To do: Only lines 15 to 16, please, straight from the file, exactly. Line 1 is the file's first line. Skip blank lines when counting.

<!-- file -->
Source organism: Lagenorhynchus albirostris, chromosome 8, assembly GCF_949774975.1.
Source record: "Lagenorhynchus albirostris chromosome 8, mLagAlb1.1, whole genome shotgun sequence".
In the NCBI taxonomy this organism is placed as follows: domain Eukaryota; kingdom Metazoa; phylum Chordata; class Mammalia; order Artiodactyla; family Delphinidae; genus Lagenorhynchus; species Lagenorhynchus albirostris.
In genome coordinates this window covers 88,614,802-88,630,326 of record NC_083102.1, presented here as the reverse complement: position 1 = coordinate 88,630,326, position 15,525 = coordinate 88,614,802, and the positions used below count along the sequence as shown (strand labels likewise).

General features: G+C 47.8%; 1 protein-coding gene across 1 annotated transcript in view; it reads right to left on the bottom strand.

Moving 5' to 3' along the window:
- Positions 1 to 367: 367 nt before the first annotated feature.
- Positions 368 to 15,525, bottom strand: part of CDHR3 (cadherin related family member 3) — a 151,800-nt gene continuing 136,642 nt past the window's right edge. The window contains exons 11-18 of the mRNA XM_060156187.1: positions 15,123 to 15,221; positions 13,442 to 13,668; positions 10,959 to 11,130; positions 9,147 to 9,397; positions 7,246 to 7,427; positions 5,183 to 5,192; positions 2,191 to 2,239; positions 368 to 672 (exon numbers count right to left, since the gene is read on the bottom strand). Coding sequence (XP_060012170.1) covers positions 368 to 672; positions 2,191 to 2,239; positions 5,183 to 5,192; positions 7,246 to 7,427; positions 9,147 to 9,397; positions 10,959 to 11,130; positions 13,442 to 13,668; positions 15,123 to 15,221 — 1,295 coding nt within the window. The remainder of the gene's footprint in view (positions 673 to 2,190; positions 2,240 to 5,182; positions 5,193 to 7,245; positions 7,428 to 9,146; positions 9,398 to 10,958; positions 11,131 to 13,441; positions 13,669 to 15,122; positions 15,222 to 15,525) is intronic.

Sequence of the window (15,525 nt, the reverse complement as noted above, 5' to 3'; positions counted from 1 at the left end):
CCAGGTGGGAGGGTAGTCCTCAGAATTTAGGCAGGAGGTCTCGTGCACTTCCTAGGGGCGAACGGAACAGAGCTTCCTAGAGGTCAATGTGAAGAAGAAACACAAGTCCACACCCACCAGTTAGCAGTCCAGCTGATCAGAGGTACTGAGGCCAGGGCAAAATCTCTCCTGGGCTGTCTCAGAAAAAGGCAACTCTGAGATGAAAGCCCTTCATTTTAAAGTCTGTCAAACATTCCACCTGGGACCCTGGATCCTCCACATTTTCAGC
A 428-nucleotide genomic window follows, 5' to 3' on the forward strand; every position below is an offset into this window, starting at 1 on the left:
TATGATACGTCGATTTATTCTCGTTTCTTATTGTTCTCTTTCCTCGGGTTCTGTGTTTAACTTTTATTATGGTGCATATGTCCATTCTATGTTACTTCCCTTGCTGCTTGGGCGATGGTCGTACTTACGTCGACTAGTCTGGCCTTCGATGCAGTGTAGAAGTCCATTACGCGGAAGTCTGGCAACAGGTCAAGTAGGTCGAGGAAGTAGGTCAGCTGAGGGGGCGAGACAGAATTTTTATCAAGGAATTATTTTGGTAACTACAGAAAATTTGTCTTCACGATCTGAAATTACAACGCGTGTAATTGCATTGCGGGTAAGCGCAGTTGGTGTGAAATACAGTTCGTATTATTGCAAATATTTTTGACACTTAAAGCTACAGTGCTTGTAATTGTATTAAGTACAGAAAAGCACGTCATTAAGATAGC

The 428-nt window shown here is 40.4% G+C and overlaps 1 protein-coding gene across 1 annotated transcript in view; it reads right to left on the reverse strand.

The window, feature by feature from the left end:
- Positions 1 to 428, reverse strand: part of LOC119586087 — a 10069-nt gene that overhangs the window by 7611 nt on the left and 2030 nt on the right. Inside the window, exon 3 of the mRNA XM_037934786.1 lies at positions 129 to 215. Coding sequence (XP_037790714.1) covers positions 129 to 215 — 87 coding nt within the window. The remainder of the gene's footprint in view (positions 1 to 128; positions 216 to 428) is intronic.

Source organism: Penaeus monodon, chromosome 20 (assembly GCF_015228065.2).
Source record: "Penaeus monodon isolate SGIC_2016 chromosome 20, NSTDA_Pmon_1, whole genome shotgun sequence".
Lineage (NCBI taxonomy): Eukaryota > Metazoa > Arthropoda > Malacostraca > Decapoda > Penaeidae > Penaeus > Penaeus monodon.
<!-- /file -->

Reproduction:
- Positions 1 to 428, reverse strand: part of LOC119586087 — a 10069-nt gene that overhangs the window by 7611 nt on the left and 2030 nt on the right. Inside the window, exon 3 of the mRNA XM_037934786.1 lies at positions 129 to 215. Coding sequence (XP_037790714.1) covers positions 129 to 215 — 87 coding nt within the window. The remainder of the gene's footprint in view (positions 1 to 128; positions 216 to 428) is intronic.

Source organism: Penaeus monodon, chromosome 20 (assembly GCF_015228065.2).